Another example would be losing at a video game and then being more aggressive when training later that day. Zillman (1984: cited in Crisp & Turner, 2010) regards this to be residual arousal and can carry over into a completely different context. The problem with the Excitation – Transfer Model is that whilst one person may have a rough day at work, come home, snaps at their partner then apologises, another might come home from a rough day at work and beat their children. The Model specifies that it is more likely when that person is more prone to aggressive behaviour (_personal factors_). What of situational factors? An idea to consider is whether the environment that one may find oneself in is more or less likely to elicit aggressive behaviour.

Cognitive Neoassociationalist Model (Berkowitz, 1969 & 1989) provides an explanation for just that. It holds the Cue – Arousal Theory that frustration only at times leads to aggression so therefore at other times does not. So in line with the Frustration – Aggression Hypothesis, Berkowitz agreed that the arousal gained from frustration may manifest in another situation. However this situation’s environment must carry appropriate cues for the aggression to manifest. For these cues to be appropriate in eliciting aggression they, whether it be a person or an object, must have been repeatedly linked with violence or anger in the past. Weapons, which are _situational factors_, have this effect. Some objects such as knives have a utilitarian purpose whereas a revolver for instance, has only aggressive qualities associated with it.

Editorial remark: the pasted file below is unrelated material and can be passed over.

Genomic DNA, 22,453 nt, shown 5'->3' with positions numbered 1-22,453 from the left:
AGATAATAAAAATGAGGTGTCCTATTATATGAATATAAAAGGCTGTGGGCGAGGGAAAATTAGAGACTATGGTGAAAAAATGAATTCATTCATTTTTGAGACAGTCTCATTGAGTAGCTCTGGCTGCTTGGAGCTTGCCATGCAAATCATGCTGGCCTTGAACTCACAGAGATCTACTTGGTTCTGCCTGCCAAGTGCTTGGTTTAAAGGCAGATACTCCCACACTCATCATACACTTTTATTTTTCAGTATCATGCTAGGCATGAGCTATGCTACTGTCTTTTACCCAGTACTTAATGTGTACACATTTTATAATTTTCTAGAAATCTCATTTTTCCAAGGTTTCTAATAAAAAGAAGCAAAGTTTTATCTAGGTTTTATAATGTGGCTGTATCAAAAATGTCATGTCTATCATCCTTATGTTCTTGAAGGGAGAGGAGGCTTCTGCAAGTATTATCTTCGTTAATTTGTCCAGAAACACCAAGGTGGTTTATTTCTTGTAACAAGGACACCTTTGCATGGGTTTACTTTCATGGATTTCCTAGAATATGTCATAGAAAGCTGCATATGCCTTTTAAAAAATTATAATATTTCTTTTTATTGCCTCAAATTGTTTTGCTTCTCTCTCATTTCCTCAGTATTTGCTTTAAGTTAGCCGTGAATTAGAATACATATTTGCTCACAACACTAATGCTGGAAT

Berkowitz & LaPage (1967) found support for this theory and researched the likelihood of aggression increasing due to the presence of a weapon. Male college students were electrically shocked in varying amounts by confederates, with the reasoning that the more participants were shocked, the angrier the participants would be, constructing two groups; one with high anger and one with low anger. These two groups were then further subdivided again into two groups. The control had no weapon present whilst the situational cue condition had a revolver and shotgun present.

They were then given the opportunity to shock the confederate. Results showed that whilst the easily predicted outcome that the angrier participants in each condition gave more shocks than the less angry, the situational cue condition gave more shocks than the control overall, by the less angry and more angry. This contributes to the theory that appropriate situational cues in the environment tend to elicit more aggressive behaviour. Comment by Psychology Marker: This is a nice description but could you evaluate this in some way by including some attempts to be critical?